Playlists break artists in 2018. All major streaming platforms know the value of covering or landing on a playlist, regardless of tier. With the algorithm deciding who is popping and albums being forgone, the Spotify for Artists program, which allows artists to submit their music for editorial playlist placements, is an important tool for upcoming acts.
Per HITS Daily Double, the program has to date received submissions from 67,000 artists, with 10,000 songs being placed in editorial playlists. CEO Daniel Ek used the word “encouraged” to describe the volume of submissions the program has received.
While these numbers are exciting for indie acts, they're also a bit misleading. Assuming that each artist is submitting only one song, these are fantastic and empowering odds. However, it is more likely that an artist is submitting an average of two-to-three songs, or possibly an entire album worth of songs—so long as the individual tracks were released prior to the full body of work—which makes the prospect of a placement far less attainable.
While the program is undoubtedly an exciting step towards helping to level the playing field between independent and major label artists, we also must note that a majority of the editorial placements still feature and privilege music from major label acts.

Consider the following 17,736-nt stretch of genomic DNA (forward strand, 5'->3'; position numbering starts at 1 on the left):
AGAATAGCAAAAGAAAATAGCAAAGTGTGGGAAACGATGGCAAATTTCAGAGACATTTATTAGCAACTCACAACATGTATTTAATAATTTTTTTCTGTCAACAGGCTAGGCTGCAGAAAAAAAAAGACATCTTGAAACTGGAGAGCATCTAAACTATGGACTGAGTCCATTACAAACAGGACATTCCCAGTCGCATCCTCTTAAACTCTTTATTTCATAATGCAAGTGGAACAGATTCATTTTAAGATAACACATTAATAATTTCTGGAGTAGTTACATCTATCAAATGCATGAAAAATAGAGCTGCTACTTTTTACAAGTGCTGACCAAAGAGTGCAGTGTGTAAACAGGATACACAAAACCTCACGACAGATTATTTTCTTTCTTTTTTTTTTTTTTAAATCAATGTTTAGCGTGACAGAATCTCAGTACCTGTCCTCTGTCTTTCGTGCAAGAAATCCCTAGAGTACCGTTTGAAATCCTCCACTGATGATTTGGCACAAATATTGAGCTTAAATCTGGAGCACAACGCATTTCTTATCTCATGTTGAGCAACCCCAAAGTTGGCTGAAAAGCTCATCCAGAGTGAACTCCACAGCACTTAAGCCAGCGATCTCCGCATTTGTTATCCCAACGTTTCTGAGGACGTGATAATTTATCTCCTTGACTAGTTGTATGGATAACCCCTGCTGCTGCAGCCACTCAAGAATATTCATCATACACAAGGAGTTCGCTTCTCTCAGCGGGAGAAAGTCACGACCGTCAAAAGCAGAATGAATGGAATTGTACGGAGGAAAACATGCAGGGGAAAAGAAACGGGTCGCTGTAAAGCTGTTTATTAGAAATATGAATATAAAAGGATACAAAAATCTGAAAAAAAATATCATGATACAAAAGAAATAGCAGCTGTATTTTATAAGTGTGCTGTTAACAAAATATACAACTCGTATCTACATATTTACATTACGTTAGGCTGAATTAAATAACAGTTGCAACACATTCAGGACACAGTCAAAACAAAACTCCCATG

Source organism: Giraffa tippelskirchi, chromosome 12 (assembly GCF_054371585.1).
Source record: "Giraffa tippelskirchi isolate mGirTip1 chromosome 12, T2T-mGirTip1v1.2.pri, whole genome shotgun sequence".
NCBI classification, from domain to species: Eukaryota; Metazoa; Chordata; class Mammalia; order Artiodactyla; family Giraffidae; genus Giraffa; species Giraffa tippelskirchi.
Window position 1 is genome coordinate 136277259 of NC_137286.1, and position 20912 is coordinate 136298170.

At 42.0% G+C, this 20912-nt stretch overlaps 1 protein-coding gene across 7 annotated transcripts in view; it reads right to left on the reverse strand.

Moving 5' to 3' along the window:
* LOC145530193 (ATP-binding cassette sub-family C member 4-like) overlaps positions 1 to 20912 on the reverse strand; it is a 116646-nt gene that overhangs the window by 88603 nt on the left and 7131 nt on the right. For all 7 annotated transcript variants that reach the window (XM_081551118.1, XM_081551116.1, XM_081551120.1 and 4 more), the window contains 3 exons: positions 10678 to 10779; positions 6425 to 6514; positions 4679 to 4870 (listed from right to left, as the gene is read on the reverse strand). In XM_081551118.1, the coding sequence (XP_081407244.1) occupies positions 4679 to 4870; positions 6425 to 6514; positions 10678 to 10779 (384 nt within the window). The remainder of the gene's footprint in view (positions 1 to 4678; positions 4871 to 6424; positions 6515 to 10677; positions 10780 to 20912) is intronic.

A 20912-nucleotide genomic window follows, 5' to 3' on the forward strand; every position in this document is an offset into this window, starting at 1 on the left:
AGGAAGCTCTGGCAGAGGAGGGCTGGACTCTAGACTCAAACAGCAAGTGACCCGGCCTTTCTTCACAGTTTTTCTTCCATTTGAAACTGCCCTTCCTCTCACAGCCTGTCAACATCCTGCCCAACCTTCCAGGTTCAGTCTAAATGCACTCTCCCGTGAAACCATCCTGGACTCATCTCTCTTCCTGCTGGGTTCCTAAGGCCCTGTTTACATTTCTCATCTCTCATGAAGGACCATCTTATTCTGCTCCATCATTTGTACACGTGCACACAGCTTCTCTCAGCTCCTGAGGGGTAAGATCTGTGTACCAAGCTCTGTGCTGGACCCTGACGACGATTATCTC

On their website, Spotify for Artists explains how the entire playlisting system works:
To really understand how they work, you need to first understand our music programming philosophy: we’re focused on finding the right music for every moment and making sure it’s personalized for each listener on Spotify. The only outcome we’re looking for is that our listeners feel catered to, not promoted to. Every song is chosen, every playlist is made, and every decision is made strictly and specifically for Spotify listeners. Next, it’s important to understand the kinds of playlists on Spotify. All our playlists fall into three basic types: personalized, editorial, and listener playlists.
Certainly, major label music has the propensity to garner more plays than some indie music—bigger budgets tend to produce higher quality sounds and bigger names often attract more eyeballs—but let’s not forget the day Spotify made Drake the cover of every single editorial playlist, either. Despite their best efforts, it's unlikely a true balance will ever be achieved.
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